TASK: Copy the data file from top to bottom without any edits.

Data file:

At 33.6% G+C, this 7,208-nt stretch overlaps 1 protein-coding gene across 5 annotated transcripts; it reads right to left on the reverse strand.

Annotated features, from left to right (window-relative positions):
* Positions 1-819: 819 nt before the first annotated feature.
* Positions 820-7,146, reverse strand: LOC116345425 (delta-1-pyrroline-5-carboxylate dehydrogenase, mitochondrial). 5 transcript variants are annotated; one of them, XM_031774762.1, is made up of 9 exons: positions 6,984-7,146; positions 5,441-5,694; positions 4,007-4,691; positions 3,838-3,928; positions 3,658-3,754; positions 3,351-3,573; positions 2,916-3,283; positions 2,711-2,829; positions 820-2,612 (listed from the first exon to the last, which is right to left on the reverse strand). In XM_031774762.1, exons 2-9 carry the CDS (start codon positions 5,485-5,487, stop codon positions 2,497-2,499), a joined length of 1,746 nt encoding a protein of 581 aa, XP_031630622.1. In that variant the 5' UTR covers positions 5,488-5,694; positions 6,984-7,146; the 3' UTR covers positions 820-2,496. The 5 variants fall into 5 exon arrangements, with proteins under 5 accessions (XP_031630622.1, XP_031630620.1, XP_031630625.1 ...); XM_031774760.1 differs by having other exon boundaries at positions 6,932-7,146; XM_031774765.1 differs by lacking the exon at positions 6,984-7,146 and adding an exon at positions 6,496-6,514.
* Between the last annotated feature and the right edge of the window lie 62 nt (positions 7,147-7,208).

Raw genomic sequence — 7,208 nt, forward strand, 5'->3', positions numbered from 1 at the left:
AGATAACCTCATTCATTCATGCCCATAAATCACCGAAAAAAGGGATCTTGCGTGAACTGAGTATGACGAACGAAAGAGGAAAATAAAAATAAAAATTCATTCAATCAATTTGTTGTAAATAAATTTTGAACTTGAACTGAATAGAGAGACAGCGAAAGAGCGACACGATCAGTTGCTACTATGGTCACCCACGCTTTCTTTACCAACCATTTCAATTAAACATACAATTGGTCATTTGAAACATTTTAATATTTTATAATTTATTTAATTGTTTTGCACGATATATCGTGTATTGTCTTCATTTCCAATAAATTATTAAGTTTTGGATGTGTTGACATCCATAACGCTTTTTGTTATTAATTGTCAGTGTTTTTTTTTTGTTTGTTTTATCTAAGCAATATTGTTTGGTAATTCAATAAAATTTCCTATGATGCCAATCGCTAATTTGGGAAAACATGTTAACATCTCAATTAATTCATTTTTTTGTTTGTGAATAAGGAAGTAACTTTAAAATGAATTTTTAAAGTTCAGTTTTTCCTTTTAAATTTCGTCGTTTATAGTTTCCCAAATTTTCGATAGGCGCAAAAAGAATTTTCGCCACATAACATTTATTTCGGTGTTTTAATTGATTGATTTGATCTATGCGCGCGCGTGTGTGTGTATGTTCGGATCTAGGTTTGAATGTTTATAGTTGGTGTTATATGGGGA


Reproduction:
At 33.6% G+C, this 7,208-nt stretch overlaps 1 protein-coding gene across 5 annotated transcripts; it reads right to left on the reverse strand.

Annotated features, from left to right (window-relative positions):
* Positions 1-819: 819 nt before the first annotated feature.
* Positions 820-7,146, reverse strand: LOC116345425 (delta-1-pyrroline-5-carboxylate dehydrogenase, mitochondrial). 5 transcript variants are annotated; one of them, XM_031774762.1, is made up of 9 exons: positions 6,984-7,146; positions 5,441-5,694; positions 4,007-4,691; positions 3,838-3,928; positions 3,658-3,754; positions 3,351-3,573; positions 2,916-3,283; positions 2,711-2,829; positions 820-2,612 (listed from the first exon to the last, which is right to left on the reverse strand). In XM_031774762.1, exons 2-9 carry the CDS (start codon positions 5,485-5,487, stop codon positions 2,497-2,499), a joined length of 1,746 nt encoding a protein of 581 aa, XP_031630622.1. In that variant the 5' UTR covers positions 5,488-5,694; positions 6,984-7,146; the 3' UTR covers positions 820-2,496. The 5 variants fall into 5 exon arrangements, with proteins under 5 accessions (XP_031630622.1, XP_031630620.1, XP_031630625.1 ...); XM_031774760.1 differs by having other exon boundaries at positions 6,932-7,146; XM_031774765.1 differs by lacking the exon at positions 6,984-7,146 and adding an exon at positions 6,496-6,514.
* Between the last annotated feature and the right edge of the window lie 62 nt (positions 7,147-7,208).

Raw genomic sequence — 7,208 nt, forward strand, 5'->3', positions numbered from 1 at the left:
AGATAACCTCATTCATTCATGCCCATAAATCACCGAAAAAAGGGATCTTGCGTGAACTGAGTATGACGAACGAAAGAGGAAAATAAAAATAAAAATTCATTCAATCAATTTGTTGTAAATAAATTTTGAACTTGAACTGAATAGAGAGACAGCGAAAGAGCGACACGATCAGTTGCTACTATGGTCACCCACGCTTTCTTTACCAACCATTTCAATTAAACATACAATTGGTCATTTGAAACATTTTAATATTTTATAATTTATTTAATTGTTTTGCACGATATATCGTGTATTGTCTTCATTTCCAATAAATTATTAAGTTTTGGATGTGTTGACATCCATAACGCTTTTTGTTATTAATTGTCAGTGTTTTTTTTTTGTTTGTTTTATCTAAGCAATATTGTTTGGTAATTCAATAAAATTTCCTATGATGCCAATCGCTAATTTGGGAAAACATGTTAACATCTCAATTAATTCATTTTTTTGTTTGTGAATAAGGAAGTAACTTTAAAATGAATTTTTAAAGTTCAGTTTTTCCTTTTAAATTTCGTCGTTTATAGTTTCCCAAATTTTCGATAGGCGCAAAAAGAATTTTCGCCACATAACATTTATTTCGGTGTTTTAATTGATTGATTTGATCTATGCGCGCGCGTGTGTGTGTATGTTCGGATCTAGGTTTGAATGTTTATAGTTGGTGTTATATGGGGA